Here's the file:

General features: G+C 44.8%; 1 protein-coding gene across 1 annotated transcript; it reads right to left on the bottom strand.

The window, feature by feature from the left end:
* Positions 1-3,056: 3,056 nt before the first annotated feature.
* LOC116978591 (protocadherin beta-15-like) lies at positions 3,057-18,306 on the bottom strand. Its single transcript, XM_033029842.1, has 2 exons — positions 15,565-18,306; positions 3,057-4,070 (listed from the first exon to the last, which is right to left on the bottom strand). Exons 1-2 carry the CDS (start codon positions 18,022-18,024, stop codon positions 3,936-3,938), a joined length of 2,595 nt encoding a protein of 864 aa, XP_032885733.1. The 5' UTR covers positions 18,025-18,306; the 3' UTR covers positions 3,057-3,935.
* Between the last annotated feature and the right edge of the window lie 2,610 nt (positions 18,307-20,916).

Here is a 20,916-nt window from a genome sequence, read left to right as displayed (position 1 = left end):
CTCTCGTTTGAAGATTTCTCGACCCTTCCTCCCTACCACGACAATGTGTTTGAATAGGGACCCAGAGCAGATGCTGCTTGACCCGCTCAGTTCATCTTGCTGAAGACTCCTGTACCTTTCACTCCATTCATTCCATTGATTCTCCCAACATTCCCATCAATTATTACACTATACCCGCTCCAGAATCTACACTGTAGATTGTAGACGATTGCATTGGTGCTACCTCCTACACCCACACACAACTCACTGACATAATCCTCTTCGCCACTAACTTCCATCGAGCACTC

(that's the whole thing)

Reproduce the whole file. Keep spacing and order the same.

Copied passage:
General features: G+C 44.8%; 1 protein-coding gene across 1 annotated transcript; it reads right to left on the bottom strand.

The window, feature by feature from the left end:
* Positions 1-3,056: 3,056 nt before the first annotated feature.
* LOC116978591 (protocadherin beta-15-like) lies at positions 3,057-18,306 on the bottom strand. Its single transcript, XM_033029842.1, has 2 exons — positions 15,565-18,306; positions 3,057-4,070 (listed from the first exon to the last, which is right to left on the bottom strand). Exons 1-2 carry the CDS (start codon positions 18,022-18,024, stop codon positions 3,936-3,938), a joined length of 2,595 nt encoding a protein of 864 aa, XP_032885733.1. The 5' UTR covers positions 18,025-18,306; the 3' UTR covers positions 3,057-3,935.
* Between the last annotated feature and the right edge of the window lie 2,610 nt (positions 18,307-20,916).

Here is a 20,916-nt window from a genome sequence, read left to right as displayed (position 1 = left end):
CTCTCGTTTGAAGATTTCTCGACCCTTCCTCCCTACCACGACAATGTGTTTGAATAGGGACCCAGAGCAGATGCTGCTTGACCCGCTCAGTTCATCTTGCTGAAGACTCCTGTACCTTTCACTCCATTCATTCCATTGATTCTCCCAACATTCCCATCAATTATTACACTATACCCGCTCCAGAATCTACACTGTAGATTGTAGACGATTGCATTGGTGCTACCTCCTACACCCACACACAACTCACTGACATAATCCTCTTCGCCACTAACTTCCATCGAGCACTC